The National Public Radio weekly environmental science program "Living on Earth" broadcast a series of programs about research on the effects of childhood lead exposure at the Cincinnati Children's Environmental Health Center. "Living on Earth" received a grant from the National Science Foundation to do reports on nine emerging areas of research, and the Cincinnati Children's Center was the first one selected, highlighting research on neuroscience.

Broadcast: May 9th 2003, rebroadcast August 29th 2003


  • Secret Life of Lead Series Information exit EPA
  • Original Broadcast May 9, 2003
  • Rebroadcast August 29, 2003
  • Program update, September 12, 2003 "MRI Lead Study"
      A team of Cincinnati researchers is trying to tease out how lead poisoning affects the brain, and how these physical effects might correlate to behavioral changes. 7:00
    • Audio Download exit EPA
    • Transcript exit EPA
  • Program update, October 24, 2003 "An Unsung Hero"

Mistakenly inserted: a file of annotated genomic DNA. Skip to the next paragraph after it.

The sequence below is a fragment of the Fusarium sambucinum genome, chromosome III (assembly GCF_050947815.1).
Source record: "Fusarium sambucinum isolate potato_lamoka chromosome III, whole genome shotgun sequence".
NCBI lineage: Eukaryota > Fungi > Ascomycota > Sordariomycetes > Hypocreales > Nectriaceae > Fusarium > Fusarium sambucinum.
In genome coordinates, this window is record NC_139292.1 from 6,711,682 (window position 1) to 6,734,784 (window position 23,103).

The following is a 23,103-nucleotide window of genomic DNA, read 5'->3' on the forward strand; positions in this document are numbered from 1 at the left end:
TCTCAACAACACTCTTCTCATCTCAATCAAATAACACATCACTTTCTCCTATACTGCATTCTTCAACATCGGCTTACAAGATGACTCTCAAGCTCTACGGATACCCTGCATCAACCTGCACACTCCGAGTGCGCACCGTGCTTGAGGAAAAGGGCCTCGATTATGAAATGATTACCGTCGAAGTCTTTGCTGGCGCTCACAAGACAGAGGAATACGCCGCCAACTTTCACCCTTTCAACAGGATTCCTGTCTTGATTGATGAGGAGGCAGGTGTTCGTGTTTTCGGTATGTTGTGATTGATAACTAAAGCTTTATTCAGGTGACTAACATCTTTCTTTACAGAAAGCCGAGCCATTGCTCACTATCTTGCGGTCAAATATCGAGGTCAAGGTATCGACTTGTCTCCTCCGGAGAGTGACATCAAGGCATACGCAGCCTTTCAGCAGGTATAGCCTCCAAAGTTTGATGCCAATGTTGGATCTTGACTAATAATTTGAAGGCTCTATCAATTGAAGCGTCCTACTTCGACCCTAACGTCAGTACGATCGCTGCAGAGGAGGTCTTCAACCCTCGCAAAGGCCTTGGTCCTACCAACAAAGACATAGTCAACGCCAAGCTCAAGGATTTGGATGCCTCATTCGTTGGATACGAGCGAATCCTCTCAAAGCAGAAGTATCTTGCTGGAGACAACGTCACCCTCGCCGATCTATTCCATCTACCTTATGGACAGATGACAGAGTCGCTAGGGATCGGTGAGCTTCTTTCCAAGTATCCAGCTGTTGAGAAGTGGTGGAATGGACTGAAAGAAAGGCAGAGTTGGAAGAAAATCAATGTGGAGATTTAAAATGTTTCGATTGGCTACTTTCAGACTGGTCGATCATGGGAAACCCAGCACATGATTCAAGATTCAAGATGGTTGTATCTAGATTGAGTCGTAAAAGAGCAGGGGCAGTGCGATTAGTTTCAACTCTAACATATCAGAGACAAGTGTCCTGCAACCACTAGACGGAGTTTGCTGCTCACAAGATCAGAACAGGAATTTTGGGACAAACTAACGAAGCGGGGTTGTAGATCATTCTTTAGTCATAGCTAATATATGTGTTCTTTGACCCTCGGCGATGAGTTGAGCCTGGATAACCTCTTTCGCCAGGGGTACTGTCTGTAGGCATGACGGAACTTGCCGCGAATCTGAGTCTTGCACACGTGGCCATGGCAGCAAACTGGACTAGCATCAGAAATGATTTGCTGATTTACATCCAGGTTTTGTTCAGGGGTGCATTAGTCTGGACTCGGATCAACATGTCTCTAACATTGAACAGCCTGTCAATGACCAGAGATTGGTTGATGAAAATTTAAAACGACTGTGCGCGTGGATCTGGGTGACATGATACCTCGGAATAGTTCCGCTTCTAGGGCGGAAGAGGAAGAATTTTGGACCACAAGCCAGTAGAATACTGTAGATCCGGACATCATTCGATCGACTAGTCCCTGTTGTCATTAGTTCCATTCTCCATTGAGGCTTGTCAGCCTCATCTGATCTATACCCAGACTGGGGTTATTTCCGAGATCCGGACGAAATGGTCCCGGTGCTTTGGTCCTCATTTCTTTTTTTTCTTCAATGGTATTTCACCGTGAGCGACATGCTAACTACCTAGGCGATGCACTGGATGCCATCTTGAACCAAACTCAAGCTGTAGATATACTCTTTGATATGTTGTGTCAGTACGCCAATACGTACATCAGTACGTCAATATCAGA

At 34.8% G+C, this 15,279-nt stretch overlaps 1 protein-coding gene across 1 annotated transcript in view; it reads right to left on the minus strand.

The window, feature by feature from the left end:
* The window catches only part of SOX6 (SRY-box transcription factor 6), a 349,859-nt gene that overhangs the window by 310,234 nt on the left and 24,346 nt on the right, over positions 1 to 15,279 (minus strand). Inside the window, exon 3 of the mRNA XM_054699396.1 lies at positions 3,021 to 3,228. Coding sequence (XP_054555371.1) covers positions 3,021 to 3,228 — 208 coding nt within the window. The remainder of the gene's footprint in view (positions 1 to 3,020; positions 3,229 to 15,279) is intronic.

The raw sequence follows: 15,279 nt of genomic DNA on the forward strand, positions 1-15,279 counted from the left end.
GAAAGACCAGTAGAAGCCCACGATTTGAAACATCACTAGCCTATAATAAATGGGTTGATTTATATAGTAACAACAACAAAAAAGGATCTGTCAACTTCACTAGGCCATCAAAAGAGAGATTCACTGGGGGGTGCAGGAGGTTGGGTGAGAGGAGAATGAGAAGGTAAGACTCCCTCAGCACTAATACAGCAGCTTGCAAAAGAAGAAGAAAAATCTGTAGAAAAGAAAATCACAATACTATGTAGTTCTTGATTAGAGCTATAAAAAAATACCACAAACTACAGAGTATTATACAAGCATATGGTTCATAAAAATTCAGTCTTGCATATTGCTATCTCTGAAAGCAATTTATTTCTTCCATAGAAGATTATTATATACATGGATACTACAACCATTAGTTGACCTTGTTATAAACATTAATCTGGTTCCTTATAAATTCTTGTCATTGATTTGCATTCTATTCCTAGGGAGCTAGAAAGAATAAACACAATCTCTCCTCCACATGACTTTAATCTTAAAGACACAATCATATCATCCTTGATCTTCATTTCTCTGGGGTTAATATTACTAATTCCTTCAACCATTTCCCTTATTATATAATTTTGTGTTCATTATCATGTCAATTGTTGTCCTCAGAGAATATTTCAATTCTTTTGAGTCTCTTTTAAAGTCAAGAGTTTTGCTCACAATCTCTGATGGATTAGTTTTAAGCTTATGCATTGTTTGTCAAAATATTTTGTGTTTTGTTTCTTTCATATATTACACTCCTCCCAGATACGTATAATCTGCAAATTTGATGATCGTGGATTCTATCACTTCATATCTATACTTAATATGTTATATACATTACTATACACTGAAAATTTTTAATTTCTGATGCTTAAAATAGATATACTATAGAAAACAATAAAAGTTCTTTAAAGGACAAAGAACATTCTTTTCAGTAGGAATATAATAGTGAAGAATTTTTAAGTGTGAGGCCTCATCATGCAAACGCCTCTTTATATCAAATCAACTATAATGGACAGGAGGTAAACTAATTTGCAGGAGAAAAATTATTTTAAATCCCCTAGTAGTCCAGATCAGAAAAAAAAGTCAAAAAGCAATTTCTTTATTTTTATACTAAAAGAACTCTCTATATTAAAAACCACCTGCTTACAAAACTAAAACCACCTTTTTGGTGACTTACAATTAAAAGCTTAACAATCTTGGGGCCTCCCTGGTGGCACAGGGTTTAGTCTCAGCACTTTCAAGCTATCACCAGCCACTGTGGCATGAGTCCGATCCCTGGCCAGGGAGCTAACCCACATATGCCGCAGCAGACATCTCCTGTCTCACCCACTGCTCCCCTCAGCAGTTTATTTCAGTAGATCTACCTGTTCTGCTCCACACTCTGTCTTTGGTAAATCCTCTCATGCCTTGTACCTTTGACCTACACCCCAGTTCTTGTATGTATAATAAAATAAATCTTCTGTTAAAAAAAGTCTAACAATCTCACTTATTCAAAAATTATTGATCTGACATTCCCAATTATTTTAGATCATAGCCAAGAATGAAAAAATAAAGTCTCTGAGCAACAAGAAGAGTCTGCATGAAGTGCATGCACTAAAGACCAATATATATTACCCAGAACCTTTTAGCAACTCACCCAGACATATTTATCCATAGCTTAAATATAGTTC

As part of the continuing series "The Secret Life of Lead," Cynthia Graber reports on one part of the lead researchteam whose contribution is often overlooked. 6:00
    • Audio Download exit EPA
    • Transcript exit EPA
  • Program update, August 27, 2004
      Scientists are testing meconium, babies' first stools, to try to assess how much lead transfers from pregnant mothers to their fetuses. Cynthia Graber reports this latest installment of the Living on Earth series, "The Secret Life of Lead." 6:35
    • Audio Download exit EPA
    • Transcript exit EPA


KPLU, Seattle, Washington (03-27-2003). University of Washington research that children who eat organic produce have lower pesticide levels than other children was featured in a report on KPLU-FM, Seattle. http://publicbroadcasting.net/kplu/news.newsmain?action=article&ARTICLE_ID=474512 exit EPA

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Centers Funded by Epa and NIEHS